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Written By: Frederick Finberg

The Bennett Law Firm, P.A.

(Portland, ME)

     Massachusetts Governor Patrick signed into law, legislation that prohibits employers from asking applicants to disclose their criminal history as part of the initial employment application. The law takes effect November 4, 2010. Although much of the 58 page law deals with a revamping of Massachusetts’ Criminal Offender Record Information (“CORI”) system, several provisions, including the “Ban the Box” provision, have a direct impact on employers.

     The law will prohibit most employers from using an initial employment application form that requests an applicant to provide criminal history information on that application form. Thus, the typical criminal background question on the application will no longer be a permissible question on employment applications in Massachusetts. Supporters refer to this provision as the “Ban the Box” provision because applicants will no longer need to check a box on the application confirming or denying a criminal background. The hope is that the law will stop employers from automatically screening out applicants solely on the basis of criminal history information included in a completed initial application form.

     Massachusetts is the second state in the nation to ban both public and private employers from requesting criminal record information on initial job applications. Hawaii was the first state to do so. The Hawaii law is more restrictive in that a Hawaii employer cannot ask an applicant about his or her criminal background until after a conditional offer of employment has been made. Massachusetts employers need not wait until a conditional offer of employment is made, and may ask an applicant about such history during the interview process. An employer may also take adverse action based on an applicant’s criminal history. However, prior to questioning an applicant or taking adverse action based on criminal record information, an employer must provide the individual with a copy of any criminal records in its possession.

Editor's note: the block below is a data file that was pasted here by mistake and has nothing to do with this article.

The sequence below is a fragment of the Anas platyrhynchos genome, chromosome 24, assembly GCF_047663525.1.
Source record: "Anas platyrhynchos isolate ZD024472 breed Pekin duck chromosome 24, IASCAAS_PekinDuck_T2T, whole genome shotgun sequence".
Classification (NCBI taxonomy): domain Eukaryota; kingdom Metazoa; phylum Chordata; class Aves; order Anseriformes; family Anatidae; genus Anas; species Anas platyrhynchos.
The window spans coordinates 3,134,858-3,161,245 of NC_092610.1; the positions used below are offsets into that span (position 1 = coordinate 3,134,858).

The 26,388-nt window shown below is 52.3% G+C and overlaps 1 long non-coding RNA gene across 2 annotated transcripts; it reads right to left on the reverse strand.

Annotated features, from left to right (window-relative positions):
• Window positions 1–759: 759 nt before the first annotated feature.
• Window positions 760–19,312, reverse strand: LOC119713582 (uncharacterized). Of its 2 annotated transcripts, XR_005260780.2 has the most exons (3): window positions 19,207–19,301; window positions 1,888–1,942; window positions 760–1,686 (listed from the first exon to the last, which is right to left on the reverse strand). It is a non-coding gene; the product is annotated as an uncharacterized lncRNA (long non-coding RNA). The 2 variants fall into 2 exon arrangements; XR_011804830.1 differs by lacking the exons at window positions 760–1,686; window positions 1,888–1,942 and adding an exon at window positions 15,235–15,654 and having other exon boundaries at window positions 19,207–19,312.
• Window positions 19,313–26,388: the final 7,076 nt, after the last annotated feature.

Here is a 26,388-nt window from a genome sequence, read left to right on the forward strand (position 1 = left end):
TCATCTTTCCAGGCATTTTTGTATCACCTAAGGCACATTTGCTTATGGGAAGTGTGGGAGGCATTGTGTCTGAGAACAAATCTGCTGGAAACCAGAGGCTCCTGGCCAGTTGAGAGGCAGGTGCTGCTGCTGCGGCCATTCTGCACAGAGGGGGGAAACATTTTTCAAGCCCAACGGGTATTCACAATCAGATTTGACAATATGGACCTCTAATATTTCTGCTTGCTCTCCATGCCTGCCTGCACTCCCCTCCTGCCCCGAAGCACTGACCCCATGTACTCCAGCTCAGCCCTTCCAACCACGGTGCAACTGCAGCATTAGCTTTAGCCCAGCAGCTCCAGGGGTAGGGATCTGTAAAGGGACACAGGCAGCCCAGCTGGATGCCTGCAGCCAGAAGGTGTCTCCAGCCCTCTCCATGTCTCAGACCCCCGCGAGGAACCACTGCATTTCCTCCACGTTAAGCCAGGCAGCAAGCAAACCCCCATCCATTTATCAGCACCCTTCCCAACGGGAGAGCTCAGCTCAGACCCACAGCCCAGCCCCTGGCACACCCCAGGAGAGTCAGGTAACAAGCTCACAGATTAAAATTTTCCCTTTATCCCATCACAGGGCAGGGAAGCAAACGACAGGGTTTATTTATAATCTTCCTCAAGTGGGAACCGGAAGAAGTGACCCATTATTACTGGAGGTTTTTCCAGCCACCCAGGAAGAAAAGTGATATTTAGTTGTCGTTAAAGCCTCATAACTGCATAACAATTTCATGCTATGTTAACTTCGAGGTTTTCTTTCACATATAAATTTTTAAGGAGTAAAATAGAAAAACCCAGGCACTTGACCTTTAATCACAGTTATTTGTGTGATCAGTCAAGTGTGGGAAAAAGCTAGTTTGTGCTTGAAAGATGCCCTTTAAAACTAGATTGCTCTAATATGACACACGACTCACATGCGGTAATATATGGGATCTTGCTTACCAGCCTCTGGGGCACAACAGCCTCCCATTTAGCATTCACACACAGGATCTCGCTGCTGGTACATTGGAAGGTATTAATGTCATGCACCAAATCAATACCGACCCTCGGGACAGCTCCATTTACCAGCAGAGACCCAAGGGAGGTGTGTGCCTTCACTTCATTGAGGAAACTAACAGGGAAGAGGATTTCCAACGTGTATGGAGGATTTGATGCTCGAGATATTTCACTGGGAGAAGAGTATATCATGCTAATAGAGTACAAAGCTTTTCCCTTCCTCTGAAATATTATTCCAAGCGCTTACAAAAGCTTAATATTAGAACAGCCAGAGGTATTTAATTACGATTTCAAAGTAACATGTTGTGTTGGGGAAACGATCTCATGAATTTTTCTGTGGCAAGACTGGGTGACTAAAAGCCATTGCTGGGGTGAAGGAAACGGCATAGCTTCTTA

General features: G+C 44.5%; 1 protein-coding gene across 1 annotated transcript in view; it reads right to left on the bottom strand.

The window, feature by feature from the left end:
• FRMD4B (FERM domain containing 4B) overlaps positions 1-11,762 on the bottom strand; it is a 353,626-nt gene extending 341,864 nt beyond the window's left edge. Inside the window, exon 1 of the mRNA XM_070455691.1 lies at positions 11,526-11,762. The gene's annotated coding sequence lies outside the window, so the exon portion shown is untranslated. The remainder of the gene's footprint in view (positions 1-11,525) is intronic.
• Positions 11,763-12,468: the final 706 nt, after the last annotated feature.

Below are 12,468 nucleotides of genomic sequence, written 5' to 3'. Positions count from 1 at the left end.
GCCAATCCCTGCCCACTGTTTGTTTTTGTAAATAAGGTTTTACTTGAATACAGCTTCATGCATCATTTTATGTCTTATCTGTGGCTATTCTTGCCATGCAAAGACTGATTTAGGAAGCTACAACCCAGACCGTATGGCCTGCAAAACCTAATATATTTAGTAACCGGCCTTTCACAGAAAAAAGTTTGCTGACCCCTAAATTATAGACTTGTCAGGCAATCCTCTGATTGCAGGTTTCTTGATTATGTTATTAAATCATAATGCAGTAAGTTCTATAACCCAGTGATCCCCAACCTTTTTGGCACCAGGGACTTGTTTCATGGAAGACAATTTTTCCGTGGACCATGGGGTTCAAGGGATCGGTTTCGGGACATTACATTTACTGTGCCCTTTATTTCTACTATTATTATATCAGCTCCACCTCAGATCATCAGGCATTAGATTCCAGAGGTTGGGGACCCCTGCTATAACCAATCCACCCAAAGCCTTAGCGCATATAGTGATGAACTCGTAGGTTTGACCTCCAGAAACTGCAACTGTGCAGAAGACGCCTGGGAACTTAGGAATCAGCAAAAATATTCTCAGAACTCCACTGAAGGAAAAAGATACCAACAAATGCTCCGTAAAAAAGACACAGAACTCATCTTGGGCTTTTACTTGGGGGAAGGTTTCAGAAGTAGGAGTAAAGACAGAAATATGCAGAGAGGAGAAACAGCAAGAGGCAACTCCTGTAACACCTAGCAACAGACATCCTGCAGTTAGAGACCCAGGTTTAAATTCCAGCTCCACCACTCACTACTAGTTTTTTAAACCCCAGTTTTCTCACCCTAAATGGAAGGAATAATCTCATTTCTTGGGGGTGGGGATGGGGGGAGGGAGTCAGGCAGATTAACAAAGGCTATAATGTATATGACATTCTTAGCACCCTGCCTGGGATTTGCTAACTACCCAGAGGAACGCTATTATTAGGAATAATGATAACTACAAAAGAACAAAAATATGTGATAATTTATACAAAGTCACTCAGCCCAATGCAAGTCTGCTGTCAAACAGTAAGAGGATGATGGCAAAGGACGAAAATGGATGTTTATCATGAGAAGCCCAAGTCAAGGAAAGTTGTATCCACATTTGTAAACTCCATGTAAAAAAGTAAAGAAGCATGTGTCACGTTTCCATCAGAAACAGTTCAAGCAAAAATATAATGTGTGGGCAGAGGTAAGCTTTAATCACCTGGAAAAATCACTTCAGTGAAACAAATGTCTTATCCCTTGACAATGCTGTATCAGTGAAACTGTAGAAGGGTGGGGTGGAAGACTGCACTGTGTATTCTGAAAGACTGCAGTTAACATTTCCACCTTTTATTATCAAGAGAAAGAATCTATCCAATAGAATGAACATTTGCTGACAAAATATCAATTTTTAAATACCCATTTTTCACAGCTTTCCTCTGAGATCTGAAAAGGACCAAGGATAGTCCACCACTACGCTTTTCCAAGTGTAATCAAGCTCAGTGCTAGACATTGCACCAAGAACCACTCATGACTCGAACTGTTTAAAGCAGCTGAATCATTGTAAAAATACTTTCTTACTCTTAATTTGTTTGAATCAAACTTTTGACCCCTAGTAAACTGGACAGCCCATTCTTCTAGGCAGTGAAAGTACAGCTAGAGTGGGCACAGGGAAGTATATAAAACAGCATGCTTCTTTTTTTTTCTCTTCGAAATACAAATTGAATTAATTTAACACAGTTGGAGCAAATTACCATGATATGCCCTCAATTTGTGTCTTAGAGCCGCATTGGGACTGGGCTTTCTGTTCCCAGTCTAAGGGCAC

Even during the interview process, a Massachusetts employer will be limited in what it can ask an applicant. Such limitations include a ban on asking about arrests, a first conviction for drunkenness, simple assault, speeding, minor traffic violations, disturbance of the peace, or any misdemeanor that is more than five years old with certain exceptions.

     An employer that annually conducts five or more criminal background investigations must establish and maintain a written criminal offender record information policy providing that, in addition to any obligations required by regulation, the employer will: (i) notify the applicant of the potential adverse decision based on the criminal offender record information; (ii) provide a copy of the criminal offender record information and the policy to the applicant; and (iii) provide information concerning the process for correcting a criminal record.

     Though, unlike Massachusetts, most states do not ban criminal history questions on an initial application, many states do place some restrictions on what an employer may ask an employee as part of the application process.

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